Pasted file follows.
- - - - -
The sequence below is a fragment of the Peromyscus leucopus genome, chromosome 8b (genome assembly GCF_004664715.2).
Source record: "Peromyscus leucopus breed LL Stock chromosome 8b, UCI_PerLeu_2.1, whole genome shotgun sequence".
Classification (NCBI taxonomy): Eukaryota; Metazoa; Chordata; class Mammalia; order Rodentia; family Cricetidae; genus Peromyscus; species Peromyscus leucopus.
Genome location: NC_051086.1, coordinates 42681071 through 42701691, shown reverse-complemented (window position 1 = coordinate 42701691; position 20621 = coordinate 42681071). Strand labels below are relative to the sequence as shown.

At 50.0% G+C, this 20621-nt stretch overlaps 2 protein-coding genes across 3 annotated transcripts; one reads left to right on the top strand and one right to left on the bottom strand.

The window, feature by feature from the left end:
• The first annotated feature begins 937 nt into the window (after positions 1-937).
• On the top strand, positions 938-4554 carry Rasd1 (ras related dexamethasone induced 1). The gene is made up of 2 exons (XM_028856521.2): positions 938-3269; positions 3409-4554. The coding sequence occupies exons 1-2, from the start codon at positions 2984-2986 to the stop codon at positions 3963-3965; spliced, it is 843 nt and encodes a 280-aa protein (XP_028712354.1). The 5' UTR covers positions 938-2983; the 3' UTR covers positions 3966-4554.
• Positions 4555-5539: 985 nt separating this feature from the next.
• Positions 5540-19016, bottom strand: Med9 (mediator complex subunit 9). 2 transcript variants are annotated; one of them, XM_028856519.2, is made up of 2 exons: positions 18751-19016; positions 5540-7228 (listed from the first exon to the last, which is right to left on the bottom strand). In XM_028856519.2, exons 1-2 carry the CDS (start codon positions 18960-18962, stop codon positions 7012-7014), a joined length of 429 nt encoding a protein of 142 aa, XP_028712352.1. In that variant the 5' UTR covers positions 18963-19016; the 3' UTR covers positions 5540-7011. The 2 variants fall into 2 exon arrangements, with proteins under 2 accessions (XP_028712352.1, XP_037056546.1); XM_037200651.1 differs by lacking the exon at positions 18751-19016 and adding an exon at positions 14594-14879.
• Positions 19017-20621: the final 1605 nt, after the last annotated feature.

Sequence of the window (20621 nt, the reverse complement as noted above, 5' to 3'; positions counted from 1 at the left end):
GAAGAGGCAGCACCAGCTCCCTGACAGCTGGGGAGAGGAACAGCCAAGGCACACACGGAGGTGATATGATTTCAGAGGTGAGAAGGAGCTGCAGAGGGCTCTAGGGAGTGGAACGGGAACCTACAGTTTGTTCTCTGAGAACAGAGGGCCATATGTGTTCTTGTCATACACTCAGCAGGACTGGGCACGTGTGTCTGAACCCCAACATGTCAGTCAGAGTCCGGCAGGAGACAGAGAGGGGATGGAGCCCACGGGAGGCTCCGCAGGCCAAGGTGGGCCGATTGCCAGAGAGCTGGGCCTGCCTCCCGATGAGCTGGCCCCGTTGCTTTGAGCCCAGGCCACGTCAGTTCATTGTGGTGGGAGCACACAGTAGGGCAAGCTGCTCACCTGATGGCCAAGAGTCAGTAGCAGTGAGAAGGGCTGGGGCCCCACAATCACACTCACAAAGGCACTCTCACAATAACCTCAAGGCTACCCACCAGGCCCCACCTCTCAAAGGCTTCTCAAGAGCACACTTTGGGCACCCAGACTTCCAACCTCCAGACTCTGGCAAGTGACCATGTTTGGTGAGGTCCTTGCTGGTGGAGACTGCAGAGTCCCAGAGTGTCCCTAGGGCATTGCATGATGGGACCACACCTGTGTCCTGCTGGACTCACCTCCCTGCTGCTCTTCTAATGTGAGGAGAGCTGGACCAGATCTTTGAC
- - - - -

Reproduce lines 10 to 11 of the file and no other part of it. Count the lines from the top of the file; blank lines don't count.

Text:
• Positions 5540-19016, bottom strand: Med9 (mediator complex subunit 9). 2 transcript variants are annotated; one of them, XM_028856519.2, is made up of 2 exons: positions 18751-19016; positions 5540-7228 (listed from the first exon to the last, which is right to left on the bottom strand). In XM_028856519.2, exons 1-2 carry the CDS (start codon positions 18960-18962, stop codon positions 7012-7014), a joined length of 429 nt encoding a protein of 142 aa, XP_028712352.1. In that variant the 5' UTR covers positions 18963-19016; the 3' UTR covers positions 5540-7011. The 2 variants fall into 2 exon arrangements, with proteins under 2 accessions (XP_028712352.1, XP_037056546.1); XM_037200651.1 differs by lacking the exon at positions 18751-19016 and adding an exon at positions 14594-14879.
• Positions 19017-20621: the final 1605 nt, after the last annotated feature.